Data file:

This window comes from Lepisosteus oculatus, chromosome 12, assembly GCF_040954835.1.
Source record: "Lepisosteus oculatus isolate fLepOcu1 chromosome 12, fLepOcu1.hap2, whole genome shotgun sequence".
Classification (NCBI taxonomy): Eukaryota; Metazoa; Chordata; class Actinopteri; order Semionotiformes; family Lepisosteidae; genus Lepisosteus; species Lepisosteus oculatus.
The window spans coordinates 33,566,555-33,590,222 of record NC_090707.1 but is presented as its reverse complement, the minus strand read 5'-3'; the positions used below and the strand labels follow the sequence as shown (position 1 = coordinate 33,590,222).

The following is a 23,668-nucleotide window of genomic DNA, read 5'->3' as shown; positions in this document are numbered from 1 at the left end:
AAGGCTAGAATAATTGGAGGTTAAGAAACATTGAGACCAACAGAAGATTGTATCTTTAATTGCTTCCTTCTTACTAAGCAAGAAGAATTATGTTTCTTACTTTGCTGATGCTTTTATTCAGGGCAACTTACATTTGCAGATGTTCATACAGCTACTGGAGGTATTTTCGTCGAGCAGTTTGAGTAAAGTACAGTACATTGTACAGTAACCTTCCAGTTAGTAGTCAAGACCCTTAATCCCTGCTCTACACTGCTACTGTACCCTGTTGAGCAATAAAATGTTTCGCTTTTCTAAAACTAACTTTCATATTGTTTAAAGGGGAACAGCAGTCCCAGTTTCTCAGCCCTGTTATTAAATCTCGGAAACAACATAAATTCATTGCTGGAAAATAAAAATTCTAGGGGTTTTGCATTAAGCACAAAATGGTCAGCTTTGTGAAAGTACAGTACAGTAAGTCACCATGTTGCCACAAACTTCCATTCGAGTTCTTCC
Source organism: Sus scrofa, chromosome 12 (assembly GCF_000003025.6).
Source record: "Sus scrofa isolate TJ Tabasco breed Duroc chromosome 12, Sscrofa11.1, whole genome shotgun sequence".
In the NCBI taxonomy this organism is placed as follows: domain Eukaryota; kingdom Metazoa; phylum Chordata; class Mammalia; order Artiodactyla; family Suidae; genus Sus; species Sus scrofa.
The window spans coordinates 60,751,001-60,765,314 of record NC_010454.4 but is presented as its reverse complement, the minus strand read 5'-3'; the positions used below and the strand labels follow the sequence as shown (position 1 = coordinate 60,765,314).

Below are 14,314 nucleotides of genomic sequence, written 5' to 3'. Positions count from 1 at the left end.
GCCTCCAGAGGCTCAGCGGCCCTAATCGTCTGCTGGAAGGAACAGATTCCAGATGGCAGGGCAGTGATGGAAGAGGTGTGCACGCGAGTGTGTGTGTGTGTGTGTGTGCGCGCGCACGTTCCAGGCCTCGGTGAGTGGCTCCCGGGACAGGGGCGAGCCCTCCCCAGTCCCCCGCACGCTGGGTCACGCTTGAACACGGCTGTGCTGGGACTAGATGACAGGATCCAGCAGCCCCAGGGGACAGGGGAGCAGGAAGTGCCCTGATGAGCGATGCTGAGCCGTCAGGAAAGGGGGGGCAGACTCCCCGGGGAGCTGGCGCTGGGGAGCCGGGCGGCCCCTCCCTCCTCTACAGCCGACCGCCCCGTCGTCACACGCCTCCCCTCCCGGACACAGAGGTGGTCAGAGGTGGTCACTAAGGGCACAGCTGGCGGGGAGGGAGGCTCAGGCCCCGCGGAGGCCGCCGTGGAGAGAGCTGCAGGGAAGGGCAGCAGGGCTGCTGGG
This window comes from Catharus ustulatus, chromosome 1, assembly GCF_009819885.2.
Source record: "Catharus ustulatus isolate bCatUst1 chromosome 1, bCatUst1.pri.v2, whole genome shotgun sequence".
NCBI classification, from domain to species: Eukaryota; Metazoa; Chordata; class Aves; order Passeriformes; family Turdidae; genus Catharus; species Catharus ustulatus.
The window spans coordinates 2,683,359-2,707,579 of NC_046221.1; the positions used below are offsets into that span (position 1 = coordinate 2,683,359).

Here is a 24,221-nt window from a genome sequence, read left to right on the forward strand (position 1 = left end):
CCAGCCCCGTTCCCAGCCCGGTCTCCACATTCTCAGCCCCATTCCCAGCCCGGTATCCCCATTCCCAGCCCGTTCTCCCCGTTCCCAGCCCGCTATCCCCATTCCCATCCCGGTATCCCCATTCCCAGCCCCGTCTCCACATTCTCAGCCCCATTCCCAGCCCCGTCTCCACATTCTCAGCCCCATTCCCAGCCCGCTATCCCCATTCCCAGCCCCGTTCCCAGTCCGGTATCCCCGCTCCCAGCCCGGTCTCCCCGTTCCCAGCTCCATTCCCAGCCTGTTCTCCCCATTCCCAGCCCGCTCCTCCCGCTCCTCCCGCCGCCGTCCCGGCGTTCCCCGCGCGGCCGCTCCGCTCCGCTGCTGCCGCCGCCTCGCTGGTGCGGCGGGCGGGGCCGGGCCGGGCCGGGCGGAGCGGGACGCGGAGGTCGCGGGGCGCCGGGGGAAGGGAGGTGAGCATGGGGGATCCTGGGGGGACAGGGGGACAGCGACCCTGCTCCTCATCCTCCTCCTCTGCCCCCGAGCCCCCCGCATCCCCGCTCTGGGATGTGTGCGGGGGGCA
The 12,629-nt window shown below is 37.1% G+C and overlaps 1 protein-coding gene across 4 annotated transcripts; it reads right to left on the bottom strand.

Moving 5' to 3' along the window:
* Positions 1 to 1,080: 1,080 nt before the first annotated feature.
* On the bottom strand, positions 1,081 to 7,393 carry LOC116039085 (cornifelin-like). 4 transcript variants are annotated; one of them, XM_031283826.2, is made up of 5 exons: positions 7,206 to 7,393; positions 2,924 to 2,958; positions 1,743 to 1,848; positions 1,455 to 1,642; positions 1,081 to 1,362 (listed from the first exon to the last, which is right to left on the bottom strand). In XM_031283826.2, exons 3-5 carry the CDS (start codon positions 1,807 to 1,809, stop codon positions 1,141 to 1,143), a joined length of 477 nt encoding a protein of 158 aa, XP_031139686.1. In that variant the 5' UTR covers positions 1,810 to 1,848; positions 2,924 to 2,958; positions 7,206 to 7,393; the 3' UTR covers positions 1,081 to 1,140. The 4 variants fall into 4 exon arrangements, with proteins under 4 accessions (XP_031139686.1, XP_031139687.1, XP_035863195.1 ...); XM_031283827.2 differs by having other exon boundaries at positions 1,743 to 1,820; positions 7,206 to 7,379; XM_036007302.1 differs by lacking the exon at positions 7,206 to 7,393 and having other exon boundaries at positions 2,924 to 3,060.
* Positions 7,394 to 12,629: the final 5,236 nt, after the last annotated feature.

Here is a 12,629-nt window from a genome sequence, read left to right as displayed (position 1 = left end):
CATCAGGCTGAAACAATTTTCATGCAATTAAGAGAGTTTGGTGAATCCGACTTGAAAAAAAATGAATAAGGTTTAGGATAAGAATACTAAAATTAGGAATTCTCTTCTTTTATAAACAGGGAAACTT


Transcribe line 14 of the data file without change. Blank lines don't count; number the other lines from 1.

Source record: "Catharus ustulatus isolate bCatUst1 chromosome 1, bCatUst1.pri.v2, whole genome shotgun sequence".